As we kicked off it was immediately apparent that we were in this one to win it, as our forwards led by Dannett, Steve Crooks and Welham pushed the Widnes six back at each drive. When we got the ball Lee Jackson was masterful at off half running first this side, then that, and ruffling the Widnes tacklers in the process. Of course as often happens after all this endeavour, with the FC well on top, the opposition scored first. Their rangy danger man Emosi Koloto had been kept quiet all afternoon until he broke a Windley tackle and started off down field. As Fletcher came across to grab him he sent out the deftest of passes to centre Darren Wright on half way, and the speed merchant ran straight down the middle to score. A Davies conversion saw us behind on the score board, when we were easily the better team. Next we received a real blow because as he was sandwiched between McKenzie and Joe Grima our scrum half Phil Windley was knocked out cold. He had to retire for the rest of the half although I remember Pearce made an excellent stand in 7, and dictating play for the rest of the first period.
Back we came and after three occasions when loose forward Gary Divorty almost got away from the Widnes defence, he at last stepped out of a Hulme tackle and sped to the line where he almost scored himself, before slipping out a peach of a pass for Welham to crash over. Pearce goaled and we were level.
By this time ‘Porky’ Pearce was running them ragged as his prompting and probing almost got both Eastwood and then Sharp in for tries. In the end though a penalty on their twenty five saw him grab two more precious points, to give us the lead for the first time. At this point we were threatening to take the game away from our illustrious opponents, but then the first of those three incidents occurred deep in the Widnes half.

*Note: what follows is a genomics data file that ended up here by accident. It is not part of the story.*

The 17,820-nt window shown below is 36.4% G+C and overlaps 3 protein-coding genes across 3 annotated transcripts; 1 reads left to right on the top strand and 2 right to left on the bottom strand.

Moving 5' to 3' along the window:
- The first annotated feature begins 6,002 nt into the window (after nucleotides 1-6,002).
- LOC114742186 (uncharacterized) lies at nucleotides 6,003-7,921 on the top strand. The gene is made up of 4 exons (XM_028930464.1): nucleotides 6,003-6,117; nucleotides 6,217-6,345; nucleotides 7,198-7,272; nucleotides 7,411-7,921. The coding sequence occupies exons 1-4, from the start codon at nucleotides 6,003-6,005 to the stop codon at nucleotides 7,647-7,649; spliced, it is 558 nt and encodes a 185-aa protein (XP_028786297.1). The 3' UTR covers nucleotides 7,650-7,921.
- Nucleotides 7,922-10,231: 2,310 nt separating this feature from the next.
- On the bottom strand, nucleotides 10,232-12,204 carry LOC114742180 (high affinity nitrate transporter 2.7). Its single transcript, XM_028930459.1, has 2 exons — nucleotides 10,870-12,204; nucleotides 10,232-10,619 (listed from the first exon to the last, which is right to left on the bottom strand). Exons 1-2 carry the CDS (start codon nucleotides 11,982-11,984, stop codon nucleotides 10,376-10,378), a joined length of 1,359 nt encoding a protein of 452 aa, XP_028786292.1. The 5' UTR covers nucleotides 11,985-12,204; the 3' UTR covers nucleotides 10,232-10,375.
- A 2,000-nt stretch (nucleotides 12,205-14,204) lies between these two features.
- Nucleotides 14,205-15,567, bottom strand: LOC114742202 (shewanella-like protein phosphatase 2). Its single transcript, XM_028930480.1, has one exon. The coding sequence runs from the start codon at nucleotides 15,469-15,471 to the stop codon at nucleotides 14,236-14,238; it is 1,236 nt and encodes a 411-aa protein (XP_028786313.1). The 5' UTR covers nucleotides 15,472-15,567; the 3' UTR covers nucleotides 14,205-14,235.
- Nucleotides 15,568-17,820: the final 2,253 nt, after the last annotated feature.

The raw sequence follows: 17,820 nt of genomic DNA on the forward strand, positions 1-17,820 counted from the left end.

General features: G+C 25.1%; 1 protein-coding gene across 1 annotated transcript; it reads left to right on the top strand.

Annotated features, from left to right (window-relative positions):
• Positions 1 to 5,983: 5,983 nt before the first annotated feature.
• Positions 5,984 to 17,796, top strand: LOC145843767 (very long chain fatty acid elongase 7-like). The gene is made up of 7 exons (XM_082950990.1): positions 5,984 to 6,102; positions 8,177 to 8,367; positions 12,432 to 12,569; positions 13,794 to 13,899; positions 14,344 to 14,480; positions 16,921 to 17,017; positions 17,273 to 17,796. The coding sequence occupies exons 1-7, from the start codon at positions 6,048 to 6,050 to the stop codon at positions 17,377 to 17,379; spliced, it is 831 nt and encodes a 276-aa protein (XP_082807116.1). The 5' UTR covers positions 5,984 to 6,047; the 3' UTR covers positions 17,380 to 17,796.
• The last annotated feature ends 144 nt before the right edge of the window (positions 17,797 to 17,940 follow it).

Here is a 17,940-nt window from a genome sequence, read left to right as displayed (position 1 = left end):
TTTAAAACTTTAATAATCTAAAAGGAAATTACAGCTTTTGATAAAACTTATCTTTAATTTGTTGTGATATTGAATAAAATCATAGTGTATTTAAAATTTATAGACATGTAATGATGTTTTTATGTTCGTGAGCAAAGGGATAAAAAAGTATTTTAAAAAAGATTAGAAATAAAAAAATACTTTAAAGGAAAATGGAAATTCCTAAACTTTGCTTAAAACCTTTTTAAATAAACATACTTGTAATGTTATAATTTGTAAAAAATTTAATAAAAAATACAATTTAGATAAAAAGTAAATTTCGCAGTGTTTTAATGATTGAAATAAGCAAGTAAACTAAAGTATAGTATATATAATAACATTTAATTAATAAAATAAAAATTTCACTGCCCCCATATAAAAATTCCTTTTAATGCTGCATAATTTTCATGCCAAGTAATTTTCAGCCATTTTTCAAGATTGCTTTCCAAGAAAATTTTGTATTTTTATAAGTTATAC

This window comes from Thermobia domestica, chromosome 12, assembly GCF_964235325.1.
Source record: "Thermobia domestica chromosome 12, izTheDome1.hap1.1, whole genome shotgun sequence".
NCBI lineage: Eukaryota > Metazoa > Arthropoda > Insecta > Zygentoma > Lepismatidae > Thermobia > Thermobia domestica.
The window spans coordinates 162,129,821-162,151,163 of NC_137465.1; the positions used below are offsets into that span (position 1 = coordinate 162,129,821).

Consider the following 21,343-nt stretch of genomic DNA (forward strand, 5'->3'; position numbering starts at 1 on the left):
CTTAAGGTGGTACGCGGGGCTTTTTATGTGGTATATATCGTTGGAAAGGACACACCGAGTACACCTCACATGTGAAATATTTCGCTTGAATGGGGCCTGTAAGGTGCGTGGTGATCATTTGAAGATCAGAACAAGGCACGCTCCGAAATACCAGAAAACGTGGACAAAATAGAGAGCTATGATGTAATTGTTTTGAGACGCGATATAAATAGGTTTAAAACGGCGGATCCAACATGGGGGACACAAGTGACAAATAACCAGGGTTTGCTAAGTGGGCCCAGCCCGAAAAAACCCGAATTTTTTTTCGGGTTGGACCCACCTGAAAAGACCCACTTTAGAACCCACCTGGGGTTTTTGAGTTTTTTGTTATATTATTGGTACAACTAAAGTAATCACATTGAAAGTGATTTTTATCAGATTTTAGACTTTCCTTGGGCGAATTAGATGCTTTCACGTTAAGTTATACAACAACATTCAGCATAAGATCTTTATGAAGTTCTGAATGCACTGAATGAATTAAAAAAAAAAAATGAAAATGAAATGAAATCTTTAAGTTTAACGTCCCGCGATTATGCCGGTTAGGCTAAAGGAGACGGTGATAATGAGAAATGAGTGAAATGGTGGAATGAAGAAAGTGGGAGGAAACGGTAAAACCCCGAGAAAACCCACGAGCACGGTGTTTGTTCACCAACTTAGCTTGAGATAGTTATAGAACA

In the last minute of time added on, Pearce was lining himself up for a drop goal, when Jackson instead went blind at the play the ball and fed centre Price. The youngster sent a bullet like grubber towards the corner flag for O’Hara to chase, but somehow Andy Currier got in the way, it stuck in his ‘bread basket’ and he was off. Brilliantly Price somehow recovered and moved to tackle the Widnes man, only for Tony Myler to step across and obstruct him, leaving Currier haring away down the left wing to score and Price on his backside and we went in at half time trailing 10-8. The FC fans were not happy and gave referee John Holdsworth a hard time as he left the field and with chants of ‘Cheat cheat’ ringing round the Hull end, we went off in search of a Bovrill.
The second half had hardly started when Widnes scored again, and it was a try that was to be the killer blow! Paul Fletcher who was playing really well for us at full back pounced on a loose ball and ran off only to be called back by the referee for a scrum with a Hull put in; what happened to the advantage rule we all shouted. Amazingly we only lost one scrum with the head all afternoon and that had to be this one, where the referee should have waived play on anyway. Again Price was obstructed and pulled down this time by Currier, and once Alan Tait had given Martin Offiah his only bit of clean ball all afternoon, what happened then was a foregone conclusion as he scorched down the wing as only he could. Another Davies conversion meant that all of a sudden we were 16-8 down and two tries behind. We needed a quick score and looked to have got one three minutes later, as the third critical incident started to unfold.
Paul Welham was pulled down inches short of the line and from the play the ball Jackson dummied to runners Blacker and Eastwood before shifting play the other way for O’Hara to cross the line and clearly put the ball down. He was immediately carried out of play by both Pyke and Wright, but as we all celebrated and the Widnes players heads went down, amazingly the touch judge ruled no try and John Holdsworth the referee ordered a 25 yard re start.